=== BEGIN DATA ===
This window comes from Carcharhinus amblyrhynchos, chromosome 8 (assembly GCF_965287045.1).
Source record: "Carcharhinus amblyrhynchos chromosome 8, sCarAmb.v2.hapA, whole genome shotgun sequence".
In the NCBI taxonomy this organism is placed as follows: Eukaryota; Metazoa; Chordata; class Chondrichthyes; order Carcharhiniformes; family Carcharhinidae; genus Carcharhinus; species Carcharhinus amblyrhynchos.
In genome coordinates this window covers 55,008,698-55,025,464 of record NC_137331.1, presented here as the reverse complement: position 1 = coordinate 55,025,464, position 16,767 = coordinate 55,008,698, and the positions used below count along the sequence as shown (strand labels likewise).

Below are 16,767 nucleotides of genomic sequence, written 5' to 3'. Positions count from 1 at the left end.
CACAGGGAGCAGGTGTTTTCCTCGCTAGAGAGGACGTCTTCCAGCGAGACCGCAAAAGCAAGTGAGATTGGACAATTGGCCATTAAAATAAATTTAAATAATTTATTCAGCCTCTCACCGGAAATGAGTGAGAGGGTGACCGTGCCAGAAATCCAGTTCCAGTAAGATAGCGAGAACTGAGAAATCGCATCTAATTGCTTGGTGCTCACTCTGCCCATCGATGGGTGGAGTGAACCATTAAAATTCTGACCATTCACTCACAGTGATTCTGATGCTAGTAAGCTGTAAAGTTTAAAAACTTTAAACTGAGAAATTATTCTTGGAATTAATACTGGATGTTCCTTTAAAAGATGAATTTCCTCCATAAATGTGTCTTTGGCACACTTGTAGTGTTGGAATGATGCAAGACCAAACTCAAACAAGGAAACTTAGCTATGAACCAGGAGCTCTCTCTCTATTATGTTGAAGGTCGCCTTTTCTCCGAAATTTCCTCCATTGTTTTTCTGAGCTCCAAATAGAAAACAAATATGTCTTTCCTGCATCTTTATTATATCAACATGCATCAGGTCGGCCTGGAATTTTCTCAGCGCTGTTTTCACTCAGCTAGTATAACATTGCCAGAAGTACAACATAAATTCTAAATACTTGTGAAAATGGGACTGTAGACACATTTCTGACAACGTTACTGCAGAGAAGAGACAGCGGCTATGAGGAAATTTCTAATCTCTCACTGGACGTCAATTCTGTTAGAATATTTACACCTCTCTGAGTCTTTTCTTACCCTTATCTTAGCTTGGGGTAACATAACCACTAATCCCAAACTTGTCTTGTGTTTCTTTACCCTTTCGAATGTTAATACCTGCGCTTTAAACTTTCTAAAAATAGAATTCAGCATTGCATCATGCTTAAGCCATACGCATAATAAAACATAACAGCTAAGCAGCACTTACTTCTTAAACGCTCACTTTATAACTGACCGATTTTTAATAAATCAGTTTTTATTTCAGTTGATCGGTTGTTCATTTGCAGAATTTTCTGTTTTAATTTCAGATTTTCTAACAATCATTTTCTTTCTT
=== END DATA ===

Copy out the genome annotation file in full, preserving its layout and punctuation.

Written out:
This window comes from Carcharhinus amblyrhynchos, chromosome 8 (assembly GCF_965287045.1).
Source record: "Carcharhinus amblyrhynchos chromosome 8, sCarAmb.v2.hapA, whole genome shotgun sequence".
In the NCBI taxonomy this organism is placed as follows: Eukaryota; Metazoa; Chordata; class Chondrichthyes; order Carcharhiniformes; family Carcharhinidae; genus Carcharhinus; species Carcharhinus amblyrhynchos.
In genome coordinates this window covers 55,008,698-55,025,464 of record NC_137331.1, presented here as the reverse complement: position 1 = coordinate 55,025,464, position 16,767 = coordinate 55,008,698, and the positions used below count along the sequence as shown (strand labels likewise).

Below are 16,767 nucleotides of genomic sequence, written 5' to 3'. Positions count from 1 at the left end.
CACAGGGAGCAGGTGTTTTCCTCGCTAGAGAGGACGTCTTCCAGCGAGACCGCAAAAGCAAGTGAGATTGGACAATTGGCCATTAAAATAAATTTAAATAATTTATTCAGCCTCTCACCGGAAATGAGTGAGAGGGTGACCGTGCCAGAAATCCAGTTCCAGTAAGATAGCGAGAACTGAGAAATCGCATCTAATTGCTTGGTGCTCACTCTGCCCATCGATGGGTGGAGTGAACCATTAAAATTCTGACCATTCACTCACAGTGATTCTGATGCTAGTAAGCTGTAAAGTTTAAAAACTTTAAACTGAGAAATTATTCTTGGAATTAATACTGGATGTTCCTTTAAAAGATGAATTTCCTCCATAAATGTGTCTTTGGCACACTTGTAGTGTTGGAATGATGCAAGACCAAACTCAAACAAGGAAACTTAGCTATGAACCAGGAGCTCTCTCTCTATTATGTTGAAGGTCGCCTTTTCTCCGAAATTTCCTCCATTGTTTTTCTGAGCTCCAAATAGAAAACAAATATGTCTTTCCTGCATCTTTATTATATCAACATGCATCAGGTCGGCCTGGAATTTTCTCAGCGCTGTTTTCACTCAGCTAGTATAACATTGCCAGAAGTACAACATAAATTCTAAATACTTGTGAAAATGGGACTGTAGACACATTTCTGACAACGTTACTGCAGAGAAGAGACAGCGGCTATGAGGAAATTTCTAATCTCTCACTGGACGTCAATTCTGTTAGAATATTTACACCTCTCTGAGTCTTTTCTTACCCTTATCTTAGCTTGGGGTAACATAACCACTAATCCCAAACTTGTCTTGTGTTTCTTTACCCTTTCGAATGTTAATACCTGCGCTTTAAACTTTCTAAAAATAGAATTCAGCATTGCATCATGCTTAAGCCATACGCATAATAAAACATAACAGCTAAGCAGCACTTACTTCTTAAACGCTCACTTTATAACTGACCGATTTTTAATAAATCAGTTTTTATTTCAGTTGATCGGTTGTTCATTTGCAGAATTTTCTGTTTTAATTTCAGATTTTCTAACAATCATTTTCTTTCTT